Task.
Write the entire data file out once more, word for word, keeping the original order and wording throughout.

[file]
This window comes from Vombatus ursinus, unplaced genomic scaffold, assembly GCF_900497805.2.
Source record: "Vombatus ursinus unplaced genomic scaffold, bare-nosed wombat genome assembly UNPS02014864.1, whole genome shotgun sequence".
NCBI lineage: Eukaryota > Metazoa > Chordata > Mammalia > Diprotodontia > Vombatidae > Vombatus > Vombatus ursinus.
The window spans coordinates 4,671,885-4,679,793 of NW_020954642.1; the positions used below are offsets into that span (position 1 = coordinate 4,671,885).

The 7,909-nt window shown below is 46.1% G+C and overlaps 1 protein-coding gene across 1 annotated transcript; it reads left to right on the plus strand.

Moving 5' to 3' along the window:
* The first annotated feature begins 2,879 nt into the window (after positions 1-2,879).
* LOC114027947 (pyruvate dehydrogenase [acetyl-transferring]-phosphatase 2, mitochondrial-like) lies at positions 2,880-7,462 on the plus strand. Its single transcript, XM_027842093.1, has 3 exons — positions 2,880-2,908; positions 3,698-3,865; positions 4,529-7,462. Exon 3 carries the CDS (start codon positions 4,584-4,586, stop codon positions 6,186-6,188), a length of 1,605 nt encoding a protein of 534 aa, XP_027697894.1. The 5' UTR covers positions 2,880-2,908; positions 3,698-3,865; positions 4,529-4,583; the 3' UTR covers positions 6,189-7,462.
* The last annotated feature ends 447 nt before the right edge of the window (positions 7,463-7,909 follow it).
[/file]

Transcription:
This window comes from Vombatus ursinus, unplaced genomic scaffold, assembly GCF_900497805.2.
Source record: "Vombatus ursinus unplaced genomic scaffold, bare-nosed wombat genome assembly UNPS02014864.1, whole genome shotgun sequence".
NCBI lineage: Eukaryota > Metazoa > Chordata > Mammalia > Diprotodontia > Vombatidae > Vombatus > Vombatus ursinus.
The window spans coordinates 4,671,885-4,679,793 of NW_020954642.1; the positions used below are offsets into that span (position 1 = coordinate 4,671,885).

The 7,909-nt window shown below is 46.1% G+C and overlaps 1 protein-coding gene across 1 annotated transcript; it reads left to right on the plus strand.

Moving 5' to 3' along the window:
* The first annotated feature begins 2,879 nt into the window (after positions 1-2,879).
* LOC114027947 (pyruvate dehydrogenase [acetyl-transferring]-phosphatase 2, mitochondrial-like) lies at positions 2,880-7,462 on the plus strand. Its single transcript, XM_027842093.1, has 3 exons — positions 2,880-2,908; positions 3,698-3,865; positions 4,529-7,462. Exon 3 carries the CDS (start codon positions 4,584-4,586, stop codon positions 6,186-6,188), a length of 1,605 nt encoding a protein of 534 aa, XP_027697894.1. The 5' UTR covers positions 2,880-2,908; positions 3,698-3,865; positions 4,529-4,583; the 3' UTR covers positions 6,189-7,462.
* The last annotated feature ends 447 nt before the right edge of the window (positions 7,463-7,909 follow it).